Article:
pampered but pitiful, scion of the clan upon whose shoulders the fate of the family fortune will be
won...or lost. At once an exciting chronicle of a family's rise to fortune and its tortured downfall, it is also
a fascinating portrait of the forces that shaped American society.
Verne, Jules
Journey to the Center of the Earth
What a stunning discovery: an old, coded note that actually contains directions for reaching the
Earth’s very core! And once he finds it, renowned geologist Professor Liedenbrock can’t resist setting out
with his 16-year-old nephew to go where only one man has gone before. Jules Verne takes young
readers on one of the most incredible journeys ever imagined, from Iceland’s frozen tundra far down
into fantastic underground prehistoric worlds and back up again through the fires of an erupting
Walker, Alice
The Color Purple
Set in the period between the world wars, this novel tells of two sisters, their trials, and their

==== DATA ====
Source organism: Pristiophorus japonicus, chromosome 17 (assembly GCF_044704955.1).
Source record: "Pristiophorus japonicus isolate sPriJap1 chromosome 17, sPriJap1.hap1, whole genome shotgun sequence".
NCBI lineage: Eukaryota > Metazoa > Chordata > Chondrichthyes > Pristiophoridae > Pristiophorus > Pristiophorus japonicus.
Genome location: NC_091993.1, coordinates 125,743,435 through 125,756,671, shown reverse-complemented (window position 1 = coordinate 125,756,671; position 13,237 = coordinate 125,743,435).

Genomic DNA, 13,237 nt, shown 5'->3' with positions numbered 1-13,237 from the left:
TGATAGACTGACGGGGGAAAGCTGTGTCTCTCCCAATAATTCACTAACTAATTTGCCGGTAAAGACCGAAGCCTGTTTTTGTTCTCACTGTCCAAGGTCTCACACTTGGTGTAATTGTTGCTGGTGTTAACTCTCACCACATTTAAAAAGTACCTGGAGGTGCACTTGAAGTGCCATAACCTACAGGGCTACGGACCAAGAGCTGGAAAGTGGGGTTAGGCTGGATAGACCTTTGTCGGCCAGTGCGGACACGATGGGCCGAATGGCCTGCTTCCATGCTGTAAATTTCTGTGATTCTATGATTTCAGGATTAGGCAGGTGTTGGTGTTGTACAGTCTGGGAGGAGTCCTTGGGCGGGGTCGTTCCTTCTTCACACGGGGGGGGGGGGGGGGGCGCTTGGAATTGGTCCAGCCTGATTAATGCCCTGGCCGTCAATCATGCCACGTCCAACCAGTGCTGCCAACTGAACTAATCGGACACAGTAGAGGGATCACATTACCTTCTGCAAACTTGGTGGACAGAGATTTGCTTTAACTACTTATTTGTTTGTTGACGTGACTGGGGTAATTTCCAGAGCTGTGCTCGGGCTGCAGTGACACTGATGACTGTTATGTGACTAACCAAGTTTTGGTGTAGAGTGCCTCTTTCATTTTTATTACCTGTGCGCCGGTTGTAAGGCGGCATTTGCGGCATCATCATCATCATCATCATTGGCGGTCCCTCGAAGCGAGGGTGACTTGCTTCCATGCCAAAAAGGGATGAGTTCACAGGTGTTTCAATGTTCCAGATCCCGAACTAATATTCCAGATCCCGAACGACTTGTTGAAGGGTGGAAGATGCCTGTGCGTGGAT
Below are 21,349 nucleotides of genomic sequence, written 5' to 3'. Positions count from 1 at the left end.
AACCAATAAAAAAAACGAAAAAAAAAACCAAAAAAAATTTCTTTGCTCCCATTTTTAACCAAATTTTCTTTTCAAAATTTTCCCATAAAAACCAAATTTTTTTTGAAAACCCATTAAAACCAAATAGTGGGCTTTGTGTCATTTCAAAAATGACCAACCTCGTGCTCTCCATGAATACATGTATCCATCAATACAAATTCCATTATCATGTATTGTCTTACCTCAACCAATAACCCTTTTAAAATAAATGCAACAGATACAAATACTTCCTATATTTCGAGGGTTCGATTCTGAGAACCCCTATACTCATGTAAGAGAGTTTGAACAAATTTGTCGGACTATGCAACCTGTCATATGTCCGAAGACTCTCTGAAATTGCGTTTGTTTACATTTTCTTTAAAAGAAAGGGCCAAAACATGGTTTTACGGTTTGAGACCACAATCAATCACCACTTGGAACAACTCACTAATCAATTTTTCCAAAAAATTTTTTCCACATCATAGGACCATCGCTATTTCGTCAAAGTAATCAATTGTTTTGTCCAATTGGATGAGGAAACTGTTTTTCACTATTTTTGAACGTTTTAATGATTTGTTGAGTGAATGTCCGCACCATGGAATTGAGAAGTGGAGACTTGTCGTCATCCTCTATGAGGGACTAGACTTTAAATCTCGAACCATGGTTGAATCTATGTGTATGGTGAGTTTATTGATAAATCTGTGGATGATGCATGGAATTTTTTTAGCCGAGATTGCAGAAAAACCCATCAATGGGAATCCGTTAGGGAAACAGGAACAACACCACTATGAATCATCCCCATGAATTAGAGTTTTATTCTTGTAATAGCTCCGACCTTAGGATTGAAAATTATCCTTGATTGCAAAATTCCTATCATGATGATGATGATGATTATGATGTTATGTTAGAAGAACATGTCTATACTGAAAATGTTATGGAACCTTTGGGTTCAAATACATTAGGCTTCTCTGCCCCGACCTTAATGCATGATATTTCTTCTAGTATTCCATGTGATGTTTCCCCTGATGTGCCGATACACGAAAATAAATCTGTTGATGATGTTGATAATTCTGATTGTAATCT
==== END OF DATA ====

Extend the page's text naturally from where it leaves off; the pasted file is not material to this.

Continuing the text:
Warren, Robert Penn
All the King's Men
Set in the 1930s, this Pulitzer Prize-winning novel traces the rise and fall of Willie Stark, who
resembles the real life Huey "Kingfish" Long of Louisiana.
Wouk, Herman
The Caine Mutiny: A Novel of World War II
A story of a mutiny aboard a U.S. naval vessel during World War II.
Wright, Richard
Black Boy
Wright's unforgettable and eloquent autobiography of growing up in the Jim Crow South offers
an unsurpassed portrait of the struggles against the ingrained racism and poverty faced by African
Yezierska, Anzia
Bread Givers
A young Jewish girl from New York's Lower East Side rebels against the tyranny and chauvinism
of her immigrant father, determined to assert her freedom and independence.
Zindel, Paul
The Pigman
A teenage boy and a girl, high school sophomores from unhappy homes, tell of their bizzare
relationship with an old man.